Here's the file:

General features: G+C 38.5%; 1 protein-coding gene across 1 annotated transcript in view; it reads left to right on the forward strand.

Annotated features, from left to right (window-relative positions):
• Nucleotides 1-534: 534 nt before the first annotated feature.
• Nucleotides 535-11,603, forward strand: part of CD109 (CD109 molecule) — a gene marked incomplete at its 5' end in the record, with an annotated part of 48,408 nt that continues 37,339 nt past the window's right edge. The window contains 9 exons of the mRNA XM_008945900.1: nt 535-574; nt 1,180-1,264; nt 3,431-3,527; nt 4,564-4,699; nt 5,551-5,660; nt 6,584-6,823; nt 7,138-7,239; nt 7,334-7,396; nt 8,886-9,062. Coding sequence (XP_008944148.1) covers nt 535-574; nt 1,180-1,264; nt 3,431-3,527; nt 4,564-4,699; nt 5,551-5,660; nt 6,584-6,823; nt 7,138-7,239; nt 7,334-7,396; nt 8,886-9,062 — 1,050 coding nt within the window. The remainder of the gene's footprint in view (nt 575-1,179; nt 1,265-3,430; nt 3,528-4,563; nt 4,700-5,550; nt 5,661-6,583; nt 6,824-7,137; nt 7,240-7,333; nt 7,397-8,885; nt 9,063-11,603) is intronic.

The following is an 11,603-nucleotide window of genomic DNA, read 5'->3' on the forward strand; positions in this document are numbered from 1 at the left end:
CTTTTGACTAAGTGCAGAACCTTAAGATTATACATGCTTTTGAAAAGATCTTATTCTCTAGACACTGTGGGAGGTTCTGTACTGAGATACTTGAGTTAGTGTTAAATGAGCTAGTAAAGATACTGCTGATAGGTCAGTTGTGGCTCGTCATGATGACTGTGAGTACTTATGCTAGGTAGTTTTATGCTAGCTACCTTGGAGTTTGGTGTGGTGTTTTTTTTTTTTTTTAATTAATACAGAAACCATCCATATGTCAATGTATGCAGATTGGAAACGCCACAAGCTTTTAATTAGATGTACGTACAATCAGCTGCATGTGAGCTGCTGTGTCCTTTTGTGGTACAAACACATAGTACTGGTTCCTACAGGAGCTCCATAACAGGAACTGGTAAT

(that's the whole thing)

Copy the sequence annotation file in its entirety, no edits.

General features: G+C 38.5%; 1 protein-coding gene across 1 annotated transcript in view; it reads left to right on the forward strand.

Annotated features, from left to right (window-relative positions):
• Nucleotides 1-534: 534 nt before the first annotated feature.
• Nucleotides 535-11,603, forward strand: part of CD109 (CD109 molecule) — a gene marked incomplete at its 5' end in the record, with an annotated part of 48,408 nt that continues 37,339 nt past the window's right edge. The window contains 9 exons of the mRNA XM_008945900.1: nt 535-574; nt 1,180-1,264; nt 3,431-3,527; nt 4,564-4,699; nt 5,551-5,660; nt 6,584-6,823; nt 7,138-7,239; nt 7,334-7,396; nt 8,886-9,062. Coding sequence (XP_008944148.1) covers nt 535-574; nt 1,180-1,264; nt 3,431-3,527; nt 4,564-4,699; nt 5,551-5,660; nt 6,584-6,823; nt 7,138-7,239; nt 7,334-7,396; nt 8,886-9,062 — 1,050 coding nt within the window. The remainder of the gene's footprint in view (nt 575-1,179; nt 1,265-3,430; nt 3,528-4,563; nt 4,700-5,550; nt 5,661-6,583; nt 6,824-7,137; nt 7,240-7,333; nt 7,397-8,885; nt 9,063-11,603) is intronic.

The following is an 11,603-nucleotide window of genomic DNA, read 5'->3' on the forward strand; positions in this document are numbered from 1 at the left end:
CTTTTGACTAAGTGCAGAACCTTAAGATTATACATGCTTTTGAAAAGATCTTATTCTCTAGACACTGTGGGAGGTTCTGTACTGAGATACTTGAGTTAGTGTTAAATGAGCTAGTAAAGATACTGCTGATAGGTCAGTTGTGGCTCGTCATGATGACTGTGAGTACTTATGCTAGGTAGTTTTATGCTAGCTACCTTGGAGTTTGGTGTGGTGTTTTTTTTTTTTTTTAATTAATACAGAAACCATCCATATGTCAATGTATGCAGATTGGAAACGCCACAAGCTTTTAATTAGATGTACGTACAATCAGCTGCATGTGAGCTGCTGTGTCCTTTTGTGGTACAAACACATAGTACTGGTTCCTACAGGAGCTCCATAACAGGAACTGGTAAT